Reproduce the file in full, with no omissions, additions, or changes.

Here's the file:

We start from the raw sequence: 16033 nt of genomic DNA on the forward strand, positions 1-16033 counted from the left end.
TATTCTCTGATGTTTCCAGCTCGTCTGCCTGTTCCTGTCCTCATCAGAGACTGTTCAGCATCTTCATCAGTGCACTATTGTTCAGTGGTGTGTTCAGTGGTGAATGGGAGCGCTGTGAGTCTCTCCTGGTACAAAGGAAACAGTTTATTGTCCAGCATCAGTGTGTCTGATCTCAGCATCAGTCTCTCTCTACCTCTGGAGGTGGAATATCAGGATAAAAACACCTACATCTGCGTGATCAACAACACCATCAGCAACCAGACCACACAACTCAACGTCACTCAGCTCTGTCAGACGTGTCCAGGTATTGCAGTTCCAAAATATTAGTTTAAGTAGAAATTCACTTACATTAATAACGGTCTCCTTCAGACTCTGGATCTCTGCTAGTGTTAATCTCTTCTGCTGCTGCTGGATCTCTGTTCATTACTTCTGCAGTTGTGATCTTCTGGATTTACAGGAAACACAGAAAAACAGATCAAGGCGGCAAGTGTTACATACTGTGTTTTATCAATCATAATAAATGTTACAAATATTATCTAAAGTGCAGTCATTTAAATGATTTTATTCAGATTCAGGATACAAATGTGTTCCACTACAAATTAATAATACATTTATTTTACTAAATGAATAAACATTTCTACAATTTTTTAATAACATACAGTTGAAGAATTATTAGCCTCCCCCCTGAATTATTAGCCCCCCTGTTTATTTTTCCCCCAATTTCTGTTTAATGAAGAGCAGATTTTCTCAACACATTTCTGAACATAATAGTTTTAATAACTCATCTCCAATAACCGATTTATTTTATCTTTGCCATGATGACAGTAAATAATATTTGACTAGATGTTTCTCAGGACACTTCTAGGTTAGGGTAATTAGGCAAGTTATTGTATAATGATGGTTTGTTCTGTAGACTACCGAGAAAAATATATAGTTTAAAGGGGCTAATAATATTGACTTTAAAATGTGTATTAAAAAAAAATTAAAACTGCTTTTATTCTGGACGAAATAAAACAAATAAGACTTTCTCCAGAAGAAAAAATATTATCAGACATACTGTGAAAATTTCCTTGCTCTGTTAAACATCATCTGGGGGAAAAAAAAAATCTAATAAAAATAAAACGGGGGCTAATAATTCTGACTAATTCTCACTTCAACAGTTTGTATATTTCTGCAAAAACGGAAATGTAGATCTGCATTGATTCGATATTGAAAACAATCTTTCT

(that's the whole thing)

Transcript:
We start from the raw sequence: 16033 nt of genomic DNA on the forward strand, positions 1-16033 counted from the left end.
TATTCTCTGATGTTTCCAGCTCGTCTGCCTGTTCCTGTCCTCATCAGAGACTGTTCAGCATCTTCATCAGTGCACTATTGTTCAGTGGTGTGTTCAGTGGTGAATGGGAGCGCTGTGAGTCTCTCCTGGTACAAAGGAAACAGTTTATTGTCCAGCATCAGTGTGTCTGATCTCAGCATCAGTCTCTCTCTACCTCTGGAGGTGGAATATCAGGATAAAAACACCTACATCTGCGTGATCAACAACACCATCAGCAACCAGACCACACAACTCAACGTCACTCAGCTCTGTCAGACGTGTCCAGGTATTGCAGTTCCAAAATATTAGTTTAAGTAGAAATTCACTTACATTAATAACGGTCTCCTTCAGACTCTGGATCTCTGCTAGTGTTAATCTCTTCTGCTGCTGCTGGATCTCTGTTCATTACTTCTGCAGTTGTGATCTTCTGGATTTACAGGAAACACAGAAAAACAGATCAAGGCGGCAAGTGTTACATACTGTGTTTTATCAATCATAATAAATGTTACAAATATTATCTAAAGTGCAGTCATTTAAATGATTTTATTCAGATTCAGGATACAAATGTGTTCCACTACAAATTAATAATACATTTATTTTACTAAATGAATAAACATTTCTACAATTTTTTAATAACATACAGTTGAAGAATTATTAGCCTCCCCCCTGAATTATTAGCCCCCCTGTTTATTTTTCCCCCAATTTCTGTTTAATGAAGAGCAGATTTTCTCAACACATTTCTGAACATAATAGTTTTAATAACTCATCTCCAATAACCGATTTATTTTATCTTTGCCATGATGACAGTAAATAATATTTGACTAGATGTTTCTCAGGACACTTCTAGGTTAGGGTAATTAGGCAAGTTATTGTATAATGATGGTTTGTTCTGTAGACTACCGAGAAAAATATATAGTTTAAAGGGGCTAATAATATTGACTTTAAAATGTGTATTAAAAAAAAATTAAAACTGCTTTTATTCTGGACGAAATAAAACAAATAAGACTTTCTCCAGAAGAAAAAATATTATCAGACATACTGTGAAAATTTCCTTGCTCTGTTAAACATCATCTGGGGGAAAAAAAAAATCTAATAAAAATAAAACGGGGGCTAATAATTCTGACTAATTCTCACTTCAACAGTTTGTATATTTCTGCAAAAACGGAAATGTAGATCTGCATTGATTCGATATTGAAAACAATCTTTCT